A woman lies in bed next to her husband, unable to sleep: tomorrow they must tell their children a secret, something ‘that will change all our lives’. What is it? For most of the novel we won’t know. A question is raised, the answer is delayed: suspense. In the interim, the woman, her ‘mind adrift in the dark’, imagining that she is addressing her children, reflects on the lives that will change (we do not know how) ‘for ever’. She is an art dealer, called Paula. Her husband, Mike, owns a small publishing house. They are comfortably off and live in Putney. We learn of their upbringings, their courtship, professional successes. They seem pleasant, a little dull. Nothing very gripping happens to them, but the novel zips along: we know – the narration constantly reminds us – that something awful is going to happen. The children are twins, 16, the age that Paula and Mike long ago decided on for their great announcement: ‘“After their 16th birthday”, we said, and let’s be strict about it. Perhaps you may even appreciate our discipline and tact. Let’s be strict, but let’s not be cruel. Give them a week. Let them have their birthday, their last birthday of that old life.’
In his seven previous novels, Graham Swift has committed himself to writing about ordinary Englishmen (this is his first novel narrated entirely by a woman). His characters are shopowners and teachers, clerks, butchers, undertakers, insurance agents. ‘I am the kind of writer,’ he has said, ‘who certainly starts with the ordinary world. The world around the corner, the familiar world. And if there is going to be anything extraordinary, I will find it in that. Of course, there is something extraordinary. There are many extraordinary things.’ But I wonder if it hasn’t usually been the other way around. Three of Swift’s novels feature murders, the others suicides or threats of suicide; there is also car-bombing and kidnapping. ‘It was warm. There was the smell of cooking, something wonderful cooking, wrapping itself round you like a hug. There was Bob on the floor in a puddle of a blood,’ notes the narrator of Swift’s last novel, The Light of Day (2003), with only the delivery matter-of-course: not the extraordinary found in the ordinary, but the extraordinary treated as though it were ordinary.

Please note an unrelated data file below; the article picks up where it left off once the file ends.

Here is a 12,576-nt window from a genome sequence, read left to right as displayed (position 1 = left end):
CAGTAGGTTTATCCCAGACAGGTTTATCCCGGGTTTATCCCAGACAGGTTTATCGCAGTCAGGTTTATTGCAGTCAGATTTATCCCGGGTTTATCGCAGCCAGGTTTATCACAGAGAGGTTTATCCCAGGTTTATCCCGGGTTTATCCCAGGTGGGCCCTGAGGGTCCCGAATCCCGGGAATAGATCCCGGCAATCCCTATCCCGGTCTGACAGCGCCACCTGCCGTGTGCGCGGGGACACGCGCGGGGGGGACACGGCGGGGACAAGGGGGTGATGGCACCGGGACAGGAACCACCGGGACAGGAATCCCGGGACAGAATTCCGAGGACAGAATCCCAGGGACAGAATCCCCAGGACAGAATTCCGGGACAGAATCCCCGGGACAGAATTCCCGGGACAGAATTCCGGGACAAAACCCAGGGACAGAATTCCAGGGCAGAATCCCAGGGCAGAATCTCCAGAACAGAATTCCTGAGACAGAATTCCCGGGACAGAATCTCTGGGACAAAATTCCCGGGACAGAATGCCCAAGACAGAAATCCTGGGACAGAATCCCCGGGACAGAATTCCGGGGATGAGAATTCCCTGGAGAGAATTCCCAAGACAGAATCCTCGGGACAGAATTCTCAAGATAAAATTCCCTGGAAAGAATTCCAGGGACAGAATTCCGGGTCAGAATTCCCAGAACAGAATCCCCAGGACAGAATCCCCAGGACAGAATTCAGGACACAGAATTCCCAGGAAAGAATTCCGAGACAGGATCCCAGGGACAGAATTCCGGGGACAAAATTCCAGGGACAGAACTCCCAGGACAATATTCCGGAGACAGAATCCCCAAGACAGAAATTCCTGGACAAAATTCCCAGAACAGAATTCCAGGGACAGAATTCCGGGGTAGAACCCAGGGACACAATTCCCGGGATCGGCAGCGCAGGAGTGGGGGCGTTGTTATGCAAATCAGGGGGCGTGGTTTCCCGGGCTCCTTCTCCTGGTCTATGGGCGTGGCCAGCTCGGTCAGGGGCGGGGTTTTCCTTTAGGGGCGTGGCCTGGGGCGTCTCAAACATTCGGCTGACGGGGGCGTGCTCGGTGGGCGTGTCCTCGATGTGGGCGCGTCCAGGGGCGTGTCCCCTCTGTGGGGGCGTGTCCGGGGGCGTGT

Swift’s first novel, The Sweet Shop Owner (1980), was a close, impressionistic account of the last day of a man’s life that coolly switched between first and third-person narration. Since his second novel, Shuttlecock (1981), Swift has written solely from the perspectives of his characters, in the words he imagines they would choose themselves, their narrating voices unusually dependent on clichés and non sequiturs. They are not stand-ins for the novelist, preternaturally observant and articulate: how tired that simile is, ‘wrapping itself round you like a hug’, the repetition of ‘cooking’, the grating half rhyme of ‘hug’ and ‘blood’. In Tomorrow, Paula has posher diction – her father was a High Court judge – but readers in search of panache rather than ventriloquism, however expert, must look elsewhere. Play occurs only in puns: Paula married a man called Michael Hook, and is thrilled to have been ‘hooked, or I was the lucky girl who hooked a Hook’. (Swift seems to choose his characters’ names for this purpose – Harry Beech in Out of This World (1988) spends his childhood summers in Cornwall, ‘The Beeches on the beach!’; Charlie Rose, in The Light of Day, is a florist, ‘as if he’d never had a choice: a whole life in a name’.) Despite its flatness, Paula’s voice is compelling, or at least she knows how to tell a story. She baits us by often seeming on the verge of revealing her secret, only to offer a teasing, ‘More on that later.’ She imagines the morning to come, stopping the flash-forward just in time: